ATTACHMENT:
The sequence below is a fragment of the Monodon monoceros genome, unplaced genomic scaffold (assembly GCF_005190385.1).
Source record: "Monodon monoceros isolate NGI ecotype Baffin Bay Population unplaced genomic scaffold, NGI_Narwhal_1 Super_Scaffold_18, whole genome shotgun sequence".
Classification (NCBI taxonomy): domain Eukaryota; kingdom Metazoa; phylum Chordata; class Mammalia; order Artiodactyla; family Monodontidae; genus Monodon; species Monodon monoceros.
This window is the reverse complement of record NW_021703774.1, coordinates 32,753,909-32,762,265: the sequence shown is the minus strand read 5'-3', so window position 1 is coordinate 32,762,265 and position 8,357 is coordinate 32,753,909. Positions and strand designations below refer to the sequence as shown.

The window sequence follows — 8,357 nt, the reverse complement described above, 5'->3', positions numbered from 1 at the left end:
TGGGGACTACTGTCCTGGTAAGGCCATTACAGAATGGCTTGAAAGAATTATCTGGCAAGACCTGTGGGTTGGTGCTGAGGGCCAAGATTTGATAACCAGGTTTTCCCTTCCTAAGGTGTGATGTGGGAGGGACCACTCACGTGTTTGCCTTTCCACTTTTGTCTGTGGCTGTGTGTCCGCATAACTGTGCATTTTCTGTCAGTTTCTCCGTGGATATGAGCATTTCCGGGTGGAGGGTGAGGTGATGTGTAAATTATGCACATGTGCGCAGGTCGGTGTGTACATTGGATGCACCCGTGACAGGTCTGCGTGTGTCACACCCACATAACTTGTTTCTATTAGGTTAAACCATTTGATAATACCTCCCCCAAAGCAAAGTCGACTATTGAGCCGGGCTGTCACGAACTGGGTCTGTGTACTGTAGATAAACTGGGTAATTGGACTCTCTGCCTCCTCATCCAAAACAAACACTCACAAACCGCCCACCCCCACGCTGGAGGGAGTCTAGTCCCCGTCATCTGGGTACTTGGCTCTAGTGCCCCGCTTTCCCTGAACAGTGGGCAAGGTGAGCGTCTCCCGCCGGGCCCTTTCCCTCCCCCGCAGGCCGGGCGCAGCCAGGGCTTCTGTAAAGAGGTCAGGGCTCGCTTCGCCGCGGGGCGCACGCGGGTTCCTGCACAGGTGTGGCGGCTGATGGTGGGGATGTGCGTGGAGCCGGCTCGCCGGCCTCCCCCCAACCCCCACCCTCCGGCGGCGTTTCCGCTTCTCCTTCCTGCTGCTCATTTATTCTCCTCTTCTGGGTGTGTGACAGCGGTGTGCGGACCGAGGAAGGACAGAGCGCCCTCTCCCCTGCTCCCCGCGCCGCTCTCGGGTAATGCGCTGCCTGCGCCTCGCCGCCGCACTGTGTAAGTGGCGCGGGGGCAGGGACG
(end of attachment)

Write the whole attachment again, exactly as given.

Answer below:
The sequence below is a fragment of the Monodon monoceros genome, unplaced genomic scaffold (assembly GCF_005190385.1).
Source record: "Monodon monoceros isolate NGI ecotype Baffin Bay Population unplaced genomic scaffold, NGI_Narwhal_1 Super_Scaffold_18, whole genome shotgun sequence".
Classification (NCBI taxonomy): domain Eukaryota; kingdom Metazoa; phylum Chordata; class Mammalia; order Artiodactyla; family Monodontidae; genus Monodon; species Monodon monoceros.
This window is the reverse complement of record NW_021703774.1, coordinates 32,753,909-32,762,265: the sequence shown is the minus strand read 5'-3', so window position 1 is coordinate 32,762,265 and position 8,357 is coordinate 32,753,909. Positions and strand designations below refer to the sequence as shown.

The window sequence follows — 8,357 nt, the reverse complement described above, 5'->3', positions numbered from 1 at the left end:
TGGGGACTACTGTCCTGGTAAGGCCATTACAGAATGGCTTGAAAGAATTATCTGGCAAGACCTGTGGGTTGGTGCTGAGGGCCAAGATTTGATAACCAGGTTTTCCCTTCCTAAGGTGTGATGTGGGAGGGACCACTCACGTGTTTGCCTTTCCACTTTTGTCTGTGGCTGTGTGTCCGCATAACTGTGCATTTTCTGTCAGTTTCTCCGTGGATATGAGCATTTCCGGGTGGAGGGTGAGGTGATGTGTAAATTATGCACATGTGCGCAGGTCGGTGTGTACATTGGATGCACCCGTGACAGGTCTGCGTGTGTCACACCCACATAACTTGTTTCTATTAGGTTAAACCATTTGATAATACCTCCCCCAAAGCAAAGTCGACTATTGAGCCGGGCTGTCACGAACTGGGTCTGTGTACTGTAGATAAACTGGGTAATTGGACTCTCTGCCTCCTCATCCAAAACAAACACTCACAAACCGCCCACCCCCACGCTGGAGGGAGTCTAGTCCCCGTCATCTGGGTACTTGGCTCTAGTGCCCCGCTTTCCCTGAACAGTGGGCAAGGTGAGCGTCTCCCGCCGGGCCCTTTCCCTCCCCCGCAGGCCGGGCGCAGCCAGGGCTTCTGTAAAGAGGTCAGGGCTCGCTTCGCCGCGGGGCGCACGCGGGTTCCTGCACAGGTGTGGCGGCTGATGGTGGGGATGTGCGTGGAGCCGGCTCGCCGGCCTCCCCCCAACCCCCACCCTCCGGCGGCGTTTCCGCTTCTCCTTCCTGCTGCTCATTTATTCTCCTCTTCTGGGTGTGTGACAGCGGTGTGCGGACCGAGGAAGGACAGAGCGCCCTCTCCCCTGCTCCCCGCGCCGCTCTCGGGTAATGCGCTGCCTGCGCCTCGCCGCCGCACTGTGTAAGTGGCGCGGGGGCAGGGACG